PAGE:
Above: Passchendaele centennial – Mud and barbed wire through which the Canadians advanced during the Battle of Passchendaele. William Rider-Rider / Canada. Dept. of National Defence / Library and Archives Canada / PA-002165
Premier Rachel Notley issued the following statement on the 100th anniversary of the Canadian Corps taking Passchendaele, Belgium, and declares Nov. 10, 2017 Battle of Passchendaele Day in Alberta:
“By October 1917, British, Australian and New Zealander troops had been fighting to seize the village of Passchendaele and its high ground for more than two months. They had made little progress at the cost of 100,000 casualties.
“In early October, Gen. Douglas Haig ordered the Canadian Corps, including four Alberta regiments, to relieve the ANZAC forces. After careful preparation, the Canadians took Passchendaele in just 14 days, and then held it against determined counterattack. They earned nine Victoria Crosses.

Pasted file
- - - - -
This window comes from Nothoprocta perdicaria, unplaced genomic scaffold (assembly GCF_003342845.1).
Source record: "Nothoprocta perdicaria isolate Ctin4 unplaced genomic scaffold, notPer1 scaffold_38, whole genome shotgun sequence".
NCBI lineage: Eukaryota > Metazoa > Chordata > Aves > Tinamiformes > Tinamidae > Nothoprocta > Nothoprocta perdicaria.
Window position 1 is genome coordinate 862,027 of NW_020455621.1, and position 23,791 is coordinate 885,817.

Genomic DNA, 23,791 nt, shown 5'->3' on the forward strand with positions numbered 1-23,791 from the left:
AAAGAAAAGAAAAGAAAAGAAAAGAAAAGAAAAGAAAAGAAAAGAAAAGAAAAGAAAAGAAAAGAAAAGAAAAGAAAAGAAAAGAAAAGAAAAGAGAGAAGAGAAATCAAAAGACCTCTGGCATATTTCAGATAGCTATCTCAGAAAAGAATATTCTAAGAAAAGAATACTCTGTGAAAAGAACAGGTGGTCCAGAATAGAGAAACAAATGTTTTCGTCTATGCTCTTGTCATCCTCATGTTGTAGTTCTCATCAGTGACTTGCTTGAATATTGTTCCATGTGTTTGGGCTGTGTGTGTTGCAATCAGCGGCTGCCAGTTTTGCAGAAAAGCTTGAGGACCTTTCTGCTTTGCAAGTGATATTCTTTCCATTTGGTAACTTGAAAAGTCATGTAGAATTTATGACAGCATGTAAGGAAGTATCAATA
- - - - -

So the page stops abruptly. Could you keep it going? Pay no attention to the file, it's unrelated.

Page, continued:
“One of those was Albertan Cecil John Kinross, who served with the 49th Infantry Battalion. With his company under intense enemy artillery and machine gun fire, alone he charged and destroyed the machine gun and killed its six-man crew, allowing his company to advance. He left the field severely wounded, but survived. Mount Kinross near Jasper is named for him.
“Kinross was one of almost 12,000 Canadians wounded at Passchendaele. More than 4,000 died there. They were among the 66,000 Canadians who gave their lives in the Great War, and among the more than 172,000 who were wounded.
“Every one of those soldiers went into battle with lives, loves and hopes for a future. They were sons and brothers, neighbours and friends – people from our own communities. They were heroes.
“Passchendaele has often been called Canada’s second Vimy Ridge, because it solidified Canada’s right to be seen as an equal among nations, and drew wide recognition of our valour and determination.
“In the century since, our armed forces fought other battles in other wars and other countries, and have been called upon to serve as peacekeepers. They have earned the recognition of the world, and we honour them at home with pride and with remembrance.
“Today, as we remember Passchendaele, we thank all who serve.”